Enacy Mapakame Business Reporter
The Insurance and Pensions Commission (IPEC) is targeting insurance penetration to reach 7 percent by 2022 compared to the current 4,7 percent on the back of an anticipated economic growth. Zimbabwe remains in top five in the region in terms of insurance penetration.
The growth will be driven by robust awareness programmes for the market, while various players are coming up with products that suite the current market trends, characterized by a booming informal and small to medium enterprise (SME) sector.
IPEC public relations manager Lloyd Gumbo, said insurance penetration was still low but expected to see an increase in the uptake of insurance products in line with the anticipated economic boon that will be driven by agriculture and mining, which will result in more disposable incomes.
“We are expecting to see it increase in the coming few years,” he said in an interview on the sidelines of the Zimselector insurance journalists mentoring programme in Harare last week.
“In terms of strategy for insurance, we are looking at 7 percent, we want people to get more insurance, we are not saying they should give money but to ensure their assets are protected.
Currently, penetration is at 4,7 percent ahead of the region’s average of 3 percent with most insurers in Sub Sahara Africa targeting mainly the group insurance market.
The highest insurance penetration in the region is South Africa at 15 percent while Zambia and Mozambique is estimated at 3 percent and 1,3 percent respectively.
Angola and Kenya have insurance penetration at 1 percent and 3 percent respectively, according to Willis Towers Watson report on Sub Saharan Africa Insurance.
According to a 2014 Finscope survey, 30 percent of Zimbabweans have insurance. These are, however, mainly skewed towards funeral policies and Mr Gumbo said there was need to increase awareness as well as more products that suit the needs of the current market.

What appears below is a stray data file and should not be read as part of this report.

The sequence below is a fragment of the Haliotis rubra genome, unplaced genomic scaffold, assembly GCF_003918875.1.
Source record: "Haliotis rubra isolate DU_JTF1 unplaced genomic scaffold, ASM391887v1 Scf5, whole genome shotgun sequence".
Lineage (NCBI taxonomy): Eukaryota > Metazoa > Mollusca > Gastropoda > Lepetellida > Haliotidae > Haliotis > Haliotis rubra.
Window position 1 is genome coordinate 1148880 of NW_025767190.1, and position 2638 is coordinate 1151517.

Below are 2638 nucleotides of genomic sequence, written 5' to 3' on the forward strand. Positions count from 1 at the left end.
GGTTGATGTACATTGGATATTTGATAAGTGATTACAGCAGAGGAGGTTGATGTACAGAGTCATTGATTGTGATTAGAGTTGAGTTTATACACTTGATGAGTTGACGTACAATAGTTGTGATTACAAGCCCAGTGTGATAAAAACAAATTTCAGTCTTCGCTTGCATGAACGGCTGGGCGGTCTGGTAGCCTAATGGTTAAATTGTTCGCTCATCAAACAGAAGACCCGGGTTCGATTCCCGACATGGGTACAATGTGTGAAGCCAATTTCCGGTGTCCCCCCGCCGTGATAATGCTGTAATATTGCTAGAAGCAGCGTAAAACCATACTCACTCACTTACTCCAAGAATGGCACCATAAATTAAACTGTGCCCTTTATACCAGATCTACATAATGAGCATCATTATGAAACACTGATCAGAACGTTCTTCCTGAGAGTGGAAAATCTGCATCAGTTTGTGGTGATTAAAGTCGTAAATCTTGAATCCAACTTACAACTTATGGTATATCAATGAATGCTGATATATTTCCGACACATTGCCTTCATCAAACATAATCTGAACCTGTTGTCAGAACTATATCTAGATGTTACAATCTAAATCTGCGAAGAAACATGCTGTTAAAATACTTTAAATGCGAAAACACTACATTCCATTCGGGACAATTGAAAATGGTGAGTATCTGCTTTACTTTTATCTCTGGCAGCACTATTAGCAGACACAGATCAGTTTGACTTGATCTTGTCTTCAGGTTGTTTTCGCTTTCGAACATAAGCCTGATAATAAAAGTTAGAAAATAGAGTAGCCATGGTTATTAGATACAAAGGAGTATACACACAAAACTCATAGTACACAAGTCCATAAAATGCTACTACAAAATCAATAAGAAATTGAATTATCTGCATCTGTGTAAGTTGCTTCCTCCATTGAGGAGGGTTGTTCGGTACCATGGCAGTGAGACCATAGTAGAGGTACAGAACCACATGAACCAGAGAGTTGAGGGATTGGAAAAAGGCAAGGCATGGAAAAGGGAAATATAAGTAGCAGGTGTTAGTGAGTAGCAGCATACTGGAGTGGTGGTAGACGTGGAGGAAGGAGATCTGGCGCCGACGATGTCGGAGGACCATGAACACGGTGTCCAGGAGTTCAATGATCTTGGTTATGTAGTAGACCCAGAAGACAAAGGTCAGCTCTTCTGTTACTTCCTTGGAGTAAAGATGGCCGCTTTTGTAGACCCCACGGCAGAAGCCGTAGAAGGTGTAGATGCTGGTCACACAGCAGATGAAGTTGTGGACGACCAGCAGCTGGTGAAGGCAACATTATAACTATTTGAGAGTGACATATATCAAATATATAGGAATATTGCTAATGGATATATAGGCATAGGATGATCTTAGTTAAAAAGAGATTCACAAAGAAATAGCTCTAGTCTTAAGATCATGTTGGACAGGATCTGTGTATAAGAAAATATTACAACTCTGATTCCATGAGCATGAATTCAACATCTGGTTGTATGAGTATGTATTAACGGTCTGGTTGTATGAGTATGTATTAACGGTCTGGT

He said while people had general knowledge on insurance, this did not translate to uptake due to numerous challenges, which created scope for the sector to craft more products that attract the market.
Like the entire financial services sector, insurance in Zimbabwe also suffered confidence challenges arising from 2009, when the economy dollarised, eroding values of several investments such as bank balances.
Low disposable incomes have also been a challenge as people do not prioritise insurance.
“In terms of understanding, people know about insurance but the uptake is the challenge. Others have confidence in the sector but do not have the resources.
“Right now, the majority have funeral policies and not other insurance products.
“We want people to take up insurance products, not to just make them pay but it is for their security,” he said.
The sector, however, coming up with products that also cater for the informal sector especially those in agriculture on the back of increasing weather related disasters that have destroyed crops and livestock.